Call/Email re RN Safe Staffing Act of 2003, S.991

  1. ana has been instrumental in developing and getting
    legislation introduced to address the staffing crisis.
    ana based the legislation on "ana's principles of nurse
    staffing." the rn safe staffing act of 2003, s.991, was introduced on may 5 by sen. daniel inouye (d-hi).

    ana asks you to call your senators this week
    (202-224-3121), during national nurses week to urge
    them to co-sponsor this important legislation.

    sorry i missed getting this posted last week!

    the rn safe staffing act amends the conditions of participation in the medicare program and establishes a requirement for minimum staffing ratios. rather than establishing a specific numeric ratio, the act requires the establishment of a staffing system that "ensures a number of registered nurses on each shift and in each unit of the hospital to ensure appropriate staffing levels for patient care." specifically, the staffing system must:

    *be created with input from direct-care rns;
    *be based on the number of patients and level and intensity of care to be provided, with consideration given to admissions, discharges and transfers that nurses must handle each shift;
    *account for architecture and geography of the environment and available technology;
    *reflect the level of preparation and experience of those providing care;
    *reflect staffing levels recommended by specialty nursing organizations;
    *provide that a rn not be assigned to work in a particular unit without first having established the ability to provide professional care in such a unit.

    more info at above link.
    Last edit by NRSKarenRN on May 14, '03
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  3. by   oramar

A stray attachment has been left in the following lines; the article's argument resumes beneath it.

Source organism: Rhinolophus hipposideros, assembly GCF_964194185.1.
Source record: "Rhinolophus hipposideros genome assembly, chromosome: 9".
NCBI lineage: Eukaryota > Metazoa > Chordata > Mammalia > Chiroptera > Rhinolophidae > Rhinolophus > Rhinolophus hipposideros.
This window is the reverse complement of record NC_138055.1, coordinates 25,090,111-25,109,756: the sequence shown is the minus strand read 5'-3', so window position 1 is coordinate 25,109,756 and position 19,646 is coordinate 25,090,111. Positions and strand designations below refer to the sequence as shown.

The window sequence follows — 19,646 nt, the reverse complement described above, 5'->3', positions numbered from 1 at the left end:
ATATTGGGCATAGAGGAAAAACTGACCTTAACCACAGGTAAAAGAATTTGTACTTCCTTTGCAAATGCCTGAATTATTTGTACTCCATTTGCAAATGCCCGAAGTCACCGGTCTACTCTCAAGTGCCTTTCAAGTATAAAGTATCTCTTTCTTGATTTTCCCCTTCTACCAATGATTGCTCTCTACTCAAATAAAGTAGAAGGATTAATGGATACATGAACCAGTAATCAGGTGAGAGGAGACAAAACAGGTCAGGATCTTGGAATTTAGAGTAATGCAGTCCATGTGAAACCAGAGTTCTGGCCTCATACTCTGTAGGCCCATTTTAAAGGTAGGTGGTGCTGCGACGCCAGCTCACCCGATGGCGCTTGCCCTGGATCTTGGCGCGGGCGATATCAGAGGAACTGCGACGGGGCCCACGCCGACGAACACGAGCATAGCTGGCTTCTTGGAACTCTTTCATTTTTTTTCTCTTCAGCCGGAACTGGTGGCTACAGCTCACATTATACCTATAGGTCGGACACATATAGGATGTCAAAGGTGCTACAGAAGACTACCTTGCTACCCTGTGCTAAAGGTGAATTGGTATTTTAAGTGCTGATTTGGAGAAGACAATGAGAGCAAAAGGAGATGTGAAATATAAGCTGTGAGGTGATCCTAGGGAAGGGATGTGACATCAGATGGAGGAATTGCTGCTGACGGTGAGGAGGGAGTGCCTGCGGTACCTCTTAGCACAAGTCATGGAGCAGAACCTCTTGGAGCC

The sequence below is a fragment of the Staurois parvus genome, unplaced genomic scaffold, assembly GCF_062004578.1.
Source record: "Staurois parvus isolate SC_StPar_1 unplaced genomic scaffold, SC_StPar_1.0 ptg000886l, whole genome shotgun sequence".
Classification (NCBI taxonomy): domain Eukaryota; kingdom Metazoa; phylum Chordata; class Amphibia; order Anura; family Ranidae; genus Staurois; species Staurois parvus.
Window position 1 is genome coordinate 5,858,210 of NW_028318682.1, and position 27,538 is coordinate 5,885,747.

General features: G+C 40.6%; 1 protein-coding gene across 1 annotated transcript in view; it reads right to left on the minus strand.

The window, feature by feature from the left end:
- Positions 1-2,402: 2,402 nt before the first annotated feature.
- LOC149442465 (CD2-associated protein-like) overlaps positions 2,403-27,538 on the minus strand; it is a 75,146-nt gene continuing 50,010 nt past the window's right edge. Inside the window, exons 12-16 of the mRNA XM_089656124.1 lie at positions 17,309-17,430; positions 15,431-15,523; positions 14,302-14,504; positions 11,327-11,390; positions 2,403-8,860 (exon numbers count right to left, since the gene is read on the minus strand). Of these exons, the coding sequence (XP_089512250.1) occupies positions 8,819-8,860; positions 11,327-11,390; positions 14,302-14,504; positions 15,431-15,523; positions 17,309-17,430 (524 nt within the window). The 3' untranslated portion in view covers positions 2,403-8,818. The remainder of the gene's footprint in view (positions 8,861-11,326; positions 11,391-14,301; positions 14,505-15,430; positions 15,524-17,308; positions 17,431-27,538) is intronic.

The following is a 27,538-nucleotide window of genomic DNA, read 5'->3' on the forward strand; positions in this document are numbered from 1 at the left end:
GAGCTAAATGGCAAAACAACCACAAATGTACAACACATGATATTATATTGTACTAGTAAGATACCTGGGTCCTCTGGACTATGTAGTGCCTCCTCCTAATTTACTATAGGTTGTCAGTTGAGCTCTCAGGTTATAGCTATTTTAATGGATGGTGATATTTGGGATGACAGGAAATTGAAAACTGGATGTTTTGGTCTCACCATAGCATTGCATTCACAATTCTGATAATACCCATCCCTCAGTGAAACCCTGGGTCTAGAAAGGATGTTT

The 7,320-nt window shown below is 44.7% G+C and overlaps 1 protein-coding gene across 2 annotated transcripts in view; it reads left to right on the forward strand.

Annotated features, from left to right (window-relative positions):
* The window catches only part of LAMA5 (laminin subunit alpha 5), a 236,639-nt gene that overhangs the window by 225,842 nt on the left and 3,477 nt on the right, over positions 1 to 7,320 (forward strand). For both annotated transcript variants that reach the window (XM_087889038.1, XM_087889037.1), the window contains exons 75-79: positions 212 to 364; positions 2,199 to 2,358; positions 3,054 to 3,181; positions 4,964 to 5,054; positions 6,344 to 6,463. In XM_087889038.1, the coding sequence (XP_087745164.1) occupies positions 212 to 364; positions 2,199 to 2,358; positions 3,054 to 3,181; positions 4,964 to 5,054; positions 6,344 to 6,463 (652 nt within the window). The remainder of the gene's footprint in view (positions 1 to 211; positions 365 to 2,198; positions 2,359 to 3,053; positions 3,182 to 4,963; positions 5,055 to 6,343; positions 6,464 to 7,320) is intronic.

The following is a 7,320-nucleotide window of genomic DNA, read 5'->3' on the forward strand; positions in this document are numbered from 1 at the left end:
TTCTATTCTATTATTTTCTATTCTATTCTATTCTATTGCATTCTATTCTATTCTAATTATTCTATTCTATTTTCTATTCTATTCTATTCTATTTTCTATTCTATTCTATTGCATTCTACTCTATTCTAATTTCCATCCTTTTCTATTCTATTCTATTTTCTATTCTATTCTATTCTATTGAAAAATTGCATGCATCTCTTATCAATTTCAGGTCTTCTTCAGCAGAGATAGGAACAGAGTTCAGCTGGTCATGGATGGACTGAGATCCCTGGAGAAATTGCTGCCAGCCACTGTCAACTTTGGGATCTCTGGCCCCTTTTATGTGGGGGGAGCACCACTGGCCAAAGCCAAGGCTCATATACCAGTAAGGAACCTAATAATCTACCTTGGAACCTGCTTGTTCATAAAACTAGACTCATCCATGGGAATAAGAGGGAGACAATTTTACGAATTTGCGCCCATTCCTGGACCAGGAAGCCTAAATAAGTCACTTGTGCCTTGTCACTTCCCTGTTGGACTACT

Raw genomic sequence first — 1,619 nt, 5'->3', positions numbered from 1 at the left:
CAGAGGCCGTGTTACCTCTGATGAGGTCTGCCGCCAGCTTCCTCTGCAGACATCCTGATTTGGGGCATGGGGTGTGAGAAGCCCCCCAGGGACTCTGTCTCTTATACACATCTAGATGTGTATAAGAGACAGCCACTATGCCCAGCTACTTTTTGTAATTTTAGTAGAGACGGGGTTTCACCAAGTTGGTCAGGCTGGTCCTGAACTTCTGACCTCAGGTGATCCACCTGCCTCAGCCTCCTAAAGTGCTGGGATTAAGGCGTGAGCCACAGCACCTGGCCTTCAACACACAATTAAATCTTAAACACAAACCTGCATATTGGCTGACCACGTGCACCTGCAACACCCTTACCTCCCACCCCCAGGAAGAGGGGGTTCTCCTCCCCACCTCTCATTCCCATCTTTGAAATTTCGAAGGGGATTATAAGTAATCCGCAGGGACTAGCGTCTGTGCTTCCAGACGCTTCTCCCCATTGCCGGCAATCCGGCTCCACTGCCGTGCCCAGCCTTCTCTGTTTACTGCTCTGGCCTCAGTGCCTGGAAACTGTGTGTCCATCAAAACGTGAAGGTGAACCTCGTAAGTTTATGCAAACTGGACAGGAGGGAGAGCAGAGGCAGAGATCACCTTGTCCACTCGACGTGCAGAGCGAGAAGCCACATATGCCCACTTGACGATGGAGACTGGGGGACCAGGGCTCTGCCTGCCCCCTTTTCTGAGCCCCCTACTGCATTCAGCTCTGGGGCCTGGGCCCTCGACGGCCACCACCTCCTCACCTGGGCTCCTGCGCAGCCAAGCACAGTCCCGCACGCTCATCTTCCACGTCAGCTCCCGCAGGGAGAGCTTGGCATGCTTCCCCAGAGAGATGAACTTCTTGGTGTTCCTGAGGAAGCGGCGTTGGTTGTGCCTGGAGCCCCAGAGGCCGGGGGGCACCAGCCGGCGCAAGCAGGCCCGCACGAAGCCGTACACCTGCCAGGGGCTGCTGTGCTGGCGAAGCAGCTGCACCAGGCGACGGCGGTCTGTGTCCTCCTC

Sure, great!!
  4. by   SandySummers

    Great idea to gather support for this bill.

    Let's not let it linger in Congress for 10 years waiting for it to get passed (most bills don't get passed on their first introduction into Congress). Let's all write to our Senators and Representative today and get this passed ASAP.

    The AACN has a great web page where you can type in your own letter, but they find the names, addresses, and email address of your representatives for you. So all you do is type in your thoughts then click a button to send it off. It's as easy as this discussion board! Here's the link:

    You might want to mention how important it is to have safe staffing--not only because it decreases patient mortality-- but also because it prevents nursing burnout. Citing Linda Aiken's study
    and giving them the link to it will provide powerful support to your argument.

    Let's rally all nurses to support this bill! Thanks a lot,

    Sandy Summers, MSN, MPH, RN
    Executive Director
    The Center for Nursing Advocacy
    Last edit by brian on Jul 13, '03
  5. by   jnette
    Great links, great motivation !

    Thanx ! Will be getting busy on this !
  6. by   pickledpepperRN
    Boxer & Feinstein called yesterday.
    Good for Senator Inouye!
    Good for the ANA!
  7. by   Hellllllo Nurse
    I clicked the link and sent emails. Here's a copy:

    Dear ______

    I am a licensed Registered Nurse, licensed to practice in the states of Texas and Arizona.

    As a direct patient care nurse, I have first-hand knowledge of the horrendous working conditions nurses and patients are subjected to in the current health care environment. Much has been written concerning the current world-wide nursing shortage. More money for tuition and recruiting new and foreign nurses is not the solution.